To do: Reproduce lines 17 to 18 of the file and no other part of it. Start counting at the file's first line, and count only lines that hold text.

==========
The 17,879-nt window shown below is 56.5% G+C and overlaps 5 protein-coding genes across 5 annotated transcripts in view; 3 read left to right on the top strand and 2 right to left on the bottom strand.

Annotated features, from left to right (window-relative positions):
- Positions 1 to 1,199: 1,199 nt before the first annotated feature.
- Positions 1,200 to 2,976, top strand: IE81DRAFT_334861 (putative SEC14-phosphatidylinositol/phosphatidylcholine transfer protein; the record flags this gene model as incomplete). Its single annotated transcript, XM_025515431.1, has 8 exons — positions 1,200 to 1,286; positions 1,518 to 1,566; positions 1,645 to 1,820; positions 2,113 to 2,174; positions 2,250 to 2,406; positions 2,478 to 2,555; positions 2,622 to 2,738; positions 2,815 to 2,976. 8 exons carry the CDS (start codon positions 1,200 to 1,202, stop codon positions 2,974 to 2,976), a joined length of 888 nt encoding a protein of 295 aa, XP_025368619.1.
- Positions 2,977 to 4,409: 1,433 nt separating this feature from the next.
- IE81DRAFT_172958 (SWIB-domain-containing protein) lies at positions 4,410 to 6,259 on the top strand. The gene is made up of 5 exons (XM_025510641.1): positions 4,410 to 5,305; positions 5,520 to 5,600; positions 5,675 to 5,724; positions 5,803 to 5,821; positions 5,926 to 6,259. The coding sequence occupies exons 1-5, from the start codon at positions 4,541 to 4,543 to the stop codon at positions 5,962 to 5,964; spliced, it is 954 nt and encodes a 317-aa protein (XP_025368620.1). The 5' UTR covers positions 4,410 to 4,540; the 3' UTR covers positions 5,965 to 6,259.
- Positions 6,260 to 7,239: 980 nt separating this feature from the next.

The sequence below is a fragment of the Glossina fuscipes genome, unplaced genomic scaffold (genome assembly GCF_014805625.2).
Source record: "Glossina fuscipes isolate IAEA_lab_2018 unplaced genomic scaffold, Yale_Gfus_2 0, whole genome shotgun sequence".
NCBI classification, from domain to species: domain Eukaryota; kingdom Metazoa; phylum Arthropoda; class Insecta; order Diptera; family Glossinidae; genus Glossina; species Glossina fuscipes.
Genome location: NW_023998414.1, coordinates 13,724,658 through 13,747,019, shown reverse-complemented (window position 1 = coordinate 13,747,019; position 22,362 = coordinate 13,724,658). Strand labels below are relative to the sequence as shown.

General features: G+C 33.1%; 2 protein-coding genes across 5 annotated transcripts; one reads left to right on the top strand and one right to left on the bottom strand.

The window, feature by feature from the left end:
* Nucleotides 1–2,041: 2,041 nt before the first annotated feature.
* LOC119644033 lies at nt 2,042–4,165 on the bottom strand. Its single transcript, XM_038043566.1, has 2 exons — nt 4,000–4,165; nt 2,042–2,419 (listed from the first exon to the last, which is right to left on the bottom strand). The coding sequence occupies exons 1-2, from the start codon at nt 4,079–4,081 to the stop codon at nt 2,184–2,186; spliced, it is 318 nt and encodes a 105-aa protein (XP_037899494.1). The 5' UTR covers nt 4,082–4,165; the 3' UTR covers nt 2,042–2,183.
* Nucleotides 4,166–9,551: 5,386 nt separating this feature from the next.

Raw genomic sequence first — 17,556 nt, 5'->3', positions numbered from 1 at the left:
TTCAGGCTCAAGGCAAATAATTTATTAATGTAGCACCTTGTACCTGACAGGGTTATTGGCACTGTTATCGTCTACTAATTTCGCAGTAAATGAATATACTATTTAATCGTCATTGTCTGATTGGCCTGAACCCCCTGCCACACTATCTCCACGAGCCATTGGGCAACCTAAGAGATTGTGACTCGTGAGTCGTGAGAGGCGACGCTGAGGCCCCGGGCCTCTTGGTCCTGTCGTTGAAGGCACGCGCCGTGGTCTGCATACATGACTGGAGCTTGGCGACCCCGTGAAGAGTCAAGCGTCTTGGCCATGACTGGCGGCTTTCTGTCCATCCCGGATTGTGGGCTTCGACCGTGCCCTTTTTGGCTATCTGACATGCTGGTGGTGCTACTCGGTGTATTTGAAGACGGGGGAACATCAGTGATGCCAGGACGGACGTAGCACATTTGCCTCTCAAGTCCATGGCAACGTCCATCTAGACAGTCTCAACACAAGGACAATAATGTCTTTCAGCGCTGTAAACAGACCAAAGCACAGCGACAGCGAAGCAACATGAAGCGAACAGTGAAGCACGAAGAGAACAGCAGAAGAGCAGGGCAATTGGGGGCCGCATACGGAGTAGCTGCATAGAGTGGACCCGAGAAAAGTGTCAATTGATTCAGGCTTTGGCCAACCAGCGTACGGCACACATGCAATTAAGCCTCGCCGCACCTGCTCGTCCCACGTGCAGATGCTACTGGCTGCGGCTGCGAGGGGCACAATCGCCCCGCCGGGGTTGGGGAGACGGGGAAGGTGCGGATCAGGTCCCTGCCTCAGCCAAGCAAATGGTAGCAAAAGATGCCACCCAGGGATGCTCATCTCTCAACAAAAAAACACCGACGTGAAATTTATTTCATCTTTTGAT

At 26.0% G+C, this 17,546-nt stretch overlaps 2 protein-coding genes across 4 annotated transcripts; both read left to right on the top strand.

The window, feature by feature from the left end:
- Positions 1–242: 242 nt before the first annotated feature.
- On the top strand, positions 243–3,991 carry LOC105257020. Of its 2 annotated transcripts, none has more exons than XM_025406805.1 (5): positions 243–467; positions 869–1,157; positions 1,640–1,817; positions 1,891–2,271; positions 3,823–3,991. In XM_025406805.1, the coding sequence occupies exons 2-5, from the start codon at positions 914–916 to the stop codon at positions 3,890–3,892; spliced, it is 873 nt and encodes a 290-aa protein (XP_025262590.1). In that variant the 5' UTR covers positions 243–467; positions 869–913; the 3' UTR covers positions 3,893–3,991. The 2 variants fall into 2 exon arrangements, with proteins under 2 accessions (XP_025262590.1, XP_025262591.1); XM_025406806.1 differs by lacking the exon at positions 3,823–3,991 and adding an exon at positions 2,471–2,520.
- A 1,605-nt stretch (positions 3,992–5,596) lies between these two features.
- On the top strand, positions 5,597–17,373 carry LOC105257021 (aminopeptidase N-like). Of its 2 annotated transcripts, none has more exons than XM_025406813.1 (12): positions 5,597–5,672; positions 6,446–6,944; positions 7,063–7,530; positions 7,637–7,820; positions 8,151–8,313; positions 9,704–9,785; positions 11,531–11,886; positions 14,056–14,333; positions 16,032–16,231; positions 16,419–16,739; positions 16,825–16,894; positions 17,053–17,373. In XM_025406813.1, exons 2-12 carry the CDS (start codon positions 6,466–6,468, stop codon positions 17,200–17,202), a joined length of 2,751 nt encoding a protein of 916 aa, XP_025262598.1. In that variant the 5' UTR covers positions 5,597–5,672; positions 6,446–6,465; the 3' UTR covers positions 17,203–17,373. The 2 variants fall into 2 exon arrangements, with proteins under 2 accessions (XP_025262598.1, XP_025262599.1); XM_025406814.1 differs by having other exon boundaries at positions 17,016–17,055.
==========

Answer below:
Raw genomic sequence first — 17,556 nt, 5'->3', positions numbered from 1 at the left:
TTCAGGCTCAAGGCAAATAATTTATTAATGTAGCACCTTGTACCTGACAGGGTTATTGGCACTGTTATCGTCTACTAATTTCGCAGTAAATGAATATACTATTTAATCGTCATTGTCTGATTGGCCTGAACCCCCTGCCACACTATCTCCACGAGCCATTGGGCAACCTAAGAGATTGTGACTCGTGAGTCGTGAGAGGCGACGCTGAGGCCCCGGGCCTCTTGGTCCTGTCGTTGAAGGCACGCGCCGTGGTCTGCATACATGACTGGAGCTTGGCGACCCCGTGAAGAGTCAAGCGTCTTGGCCATGACTGGCGGCTTTCTGTCCATCCCGGATTGTGGGCTTCGACCGTGCCCTTTTTGGCTATCTGACATGCTGGTGGTGCTACTCGGTGTATTTGAAGACGGGGGAACATCAGTGATGCCAGGACGGACGTAGCACATTTGCCTCTCAAGTCCATGGCAACGTCCATCTAGACAGTCTCAACACAAGGACAATAATGTCTTTCAGCGCTGTAAACAGACCAAAGCACAGCGACAGCGAAGCAACATGAAGCGAACAGTGAAGCACGAAGAGAACAGCAGAAGAGCAGGGCAATTGGGGGCCGCATACGGAGTAGCTGCATAGAGTGGACCCGAGAAAAGTGTCAATTGATTCAGGCTTTGGCCAACCAGCGTACGGCACACATGCAATTAAGCCTCGCCGCACCTGCTCGTCCCACGTGCAGATGCTACTGGCTGCGGCTGCGAGGGGCACAATCGCCCCGCCGGGGTTGGGGAGACGGGGAAGGTGCGGATCAGGTCCCTGCCTCAGCCAAGCAAATGGTAGCAAAAGATGCCACCCAGGGATGCTCATCTCTCAACAAAAAAACACCGACGTGAAATTTATTTCATCTTTTGAT